Q I have a suggested name after reading several columns about the potholes on Highway 101 near Highway 85 in Mountain View -- Hubcap Alley!

Frank R.

Menlo Park

A Fits perfectly. Readers have reported dozens of hubcaps lining the shoulder of 101 through this area as a result of crashes and potholes.

Q I was stuck in the northbound lane of Highway 101 last Thursday at about 3 p.m. after the 85 onramp. KCBS said that our beloved Caltrans was filling potholes on the southbound side in that area. What was killing the northbound commute was a fender bender in the right lane and what looked like a stalled vehicle -- probably exacerbated by Caltrans activity on the other side.

Why didn't Caltrans schedule this away from commute time? It seemed they were cost-shifting this exercise onto the traveling public in terms of time wasted, more gas burned, wear and tear on brakes, and the inevitable crash. Why couldn't this have been done after 8 p. m.?

Dale Lucks

Campbell

A Emergency repairs were under way, and I stress emergency. This has to be the most pothole-riddled roadway in the Bay Area. Read on.

Q I was the driver of one of many cars that hit a boulder on 101 southbound Christmas Eve around 8 p.m. in the Mountain View area. Anyone know how it got there? Lots of cars had to be towed. I was able to drive home but took it to a body shop and insurance will be paying $2,500 in damages. Many people had more damage than I did.

Mike Dooley

San Jose

A And ...

Q I recently hit the pothole in the No. 2 lane on 101 about 200 yards south of Rengstorff Avenue. It broke both wheels on my Yamaha and I ended up with two flats. I am sending in a claim for the $1,800 worth of damage. Luckily I did not crash.

About two hours later I was driving my truck through the same area and there were two cars with flat tires. With all the construction going on in the area, how can Caltrans NOT be aware of such potholes and repair them before they get so bad?

The pothole I hit was caused by a seam in the right side of lane No. 2. The seam divided the concrete to the right and the asphalt to the left and was about 15 feet long and ended in a hole that was several inches deep and about a foot wide.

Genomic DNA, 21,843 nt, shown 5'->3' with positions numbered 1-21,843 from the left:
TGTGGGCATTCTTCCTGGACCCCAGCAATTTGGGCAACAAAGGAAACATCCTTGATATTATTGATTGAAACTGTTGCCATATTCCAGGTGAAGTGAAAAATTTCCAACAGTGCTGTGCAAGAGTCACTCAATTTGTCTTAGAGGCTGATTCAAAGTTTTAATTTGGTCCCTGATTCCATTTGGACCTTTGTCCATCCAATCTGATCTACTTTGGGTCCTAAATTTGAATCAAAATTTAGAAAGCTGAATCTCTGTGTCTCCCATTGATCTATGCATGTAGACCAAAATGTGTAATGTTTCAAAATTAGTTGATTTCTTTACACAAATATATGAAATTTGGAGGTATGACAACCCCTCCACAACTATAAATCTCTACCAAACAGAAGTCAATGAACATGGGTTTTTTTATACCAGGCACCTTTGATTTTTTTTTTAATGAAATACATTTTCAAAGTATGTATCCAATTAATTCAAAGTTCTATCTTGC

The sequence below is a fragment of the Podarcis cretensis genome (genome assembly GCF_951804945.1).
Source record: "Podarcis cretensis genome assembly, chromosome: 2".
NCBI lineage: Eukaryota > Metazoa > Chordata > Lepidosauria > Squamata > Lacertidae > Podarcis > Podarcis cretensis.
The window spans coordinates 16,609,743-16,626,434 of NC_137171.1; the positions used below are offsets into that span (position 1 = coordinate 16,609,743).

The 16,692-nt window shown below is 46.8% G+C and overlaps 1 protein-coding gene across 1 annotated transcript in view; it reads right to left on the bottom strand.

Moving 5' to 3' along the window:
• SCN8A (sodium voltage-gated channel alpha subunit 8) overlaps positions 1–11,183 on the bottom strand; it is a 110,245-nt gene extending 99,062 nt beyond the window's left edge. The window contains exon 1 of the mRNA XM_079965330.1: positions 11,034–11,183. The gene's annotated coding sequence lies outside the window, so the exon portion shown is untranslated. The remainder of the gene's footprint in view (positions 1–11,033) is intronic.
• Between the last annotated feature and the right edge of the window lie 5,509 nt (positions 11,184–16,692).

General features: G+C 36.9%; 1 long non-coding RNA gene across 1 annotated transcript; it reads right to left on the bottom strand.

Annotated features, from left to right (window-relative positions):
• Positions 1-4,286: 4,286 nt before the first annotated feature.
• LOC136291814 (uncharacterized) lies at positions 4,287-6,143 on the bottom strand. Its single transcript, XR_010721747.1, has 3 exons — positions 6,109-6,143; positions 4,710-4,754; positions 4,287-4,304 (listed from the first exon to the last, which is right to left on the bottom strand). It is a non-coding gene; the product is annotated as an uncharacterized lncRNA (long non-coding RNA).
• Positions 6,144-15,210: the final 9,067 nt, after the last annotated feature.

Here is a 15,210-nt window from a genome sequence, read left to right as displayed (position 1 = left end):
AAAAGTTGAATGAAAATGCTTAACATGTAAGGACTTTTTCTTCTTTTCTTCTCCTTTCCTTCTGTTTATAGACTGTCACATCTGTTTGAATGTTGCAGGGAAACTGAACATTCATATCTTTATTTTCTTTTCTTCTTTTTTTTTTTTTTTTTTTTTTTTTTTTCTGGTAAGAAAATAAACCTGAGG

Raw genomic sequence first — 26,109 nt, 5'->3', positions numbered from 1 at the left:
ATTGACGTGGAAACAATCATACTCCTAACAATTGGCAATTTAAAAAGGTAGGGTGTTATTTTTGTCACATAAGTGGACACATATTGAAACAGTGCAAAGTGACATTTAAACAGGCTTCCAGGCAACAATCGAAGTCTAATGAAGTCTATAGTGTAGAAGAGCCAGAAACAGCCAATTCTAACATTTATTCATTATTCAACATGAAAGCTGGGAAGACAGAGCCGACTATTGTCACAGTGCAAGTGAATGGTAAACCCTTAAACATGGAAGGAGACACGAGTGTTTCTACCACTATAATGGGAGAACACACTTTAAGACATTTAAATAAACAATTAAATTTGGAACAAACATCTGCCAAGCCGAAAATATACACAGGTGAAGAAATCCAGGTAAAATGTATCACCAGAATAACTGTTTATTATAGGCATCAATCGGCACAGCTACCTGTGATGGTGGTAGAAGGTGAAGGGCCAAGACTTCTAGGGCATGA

George Leavell

San Jose

A Time for more action. This week Caltrans will begin replacing concrete slabs and make more pothole repairs as needed. The state tries to avoid working during commute hours, but conditions were so bad that once crews were on the freeway they stayed until the job was done.

Q Gary, in the situation where a driver was facing another driver going the wrong way on the freeway, the best thing to do is to get out of the way of the oncoming driver. You must immediately react defensively to the situation, so either steer right or left, but get as far away from the oncoming vehicle as you can.

Another thing you can do is honk your horn or flash your lights at the oncoming car, but only if you have time. I don't think there is a right or wrong answer in this situation, as it depends on how fast the oncoming car is coming and your surrounding environment.

When you can and if you are pulled over to the side of the road, then call 911, but I'm sure many others will be doing the same. So if it is not safe to pull over, then don't feel obligated to call 911 and report it.

Lt. Mike Kihmm

San Jose Police Department

A One further note. This is Lieutenant Mike's final Roadshow appearance. He has transferred to another unit and will be missed. He has answered so many of your questions and is one of the many who tolerate my pestering with email after email. Adios, pal.

Join Gary Richards for an hourlong chat noon Wednesday at www.mercurynews.com/live-chats. Look for Gary at Facebook.com/mr.roadshow or contact him at mrroadshow@mercurynews.com or 408-920-5335.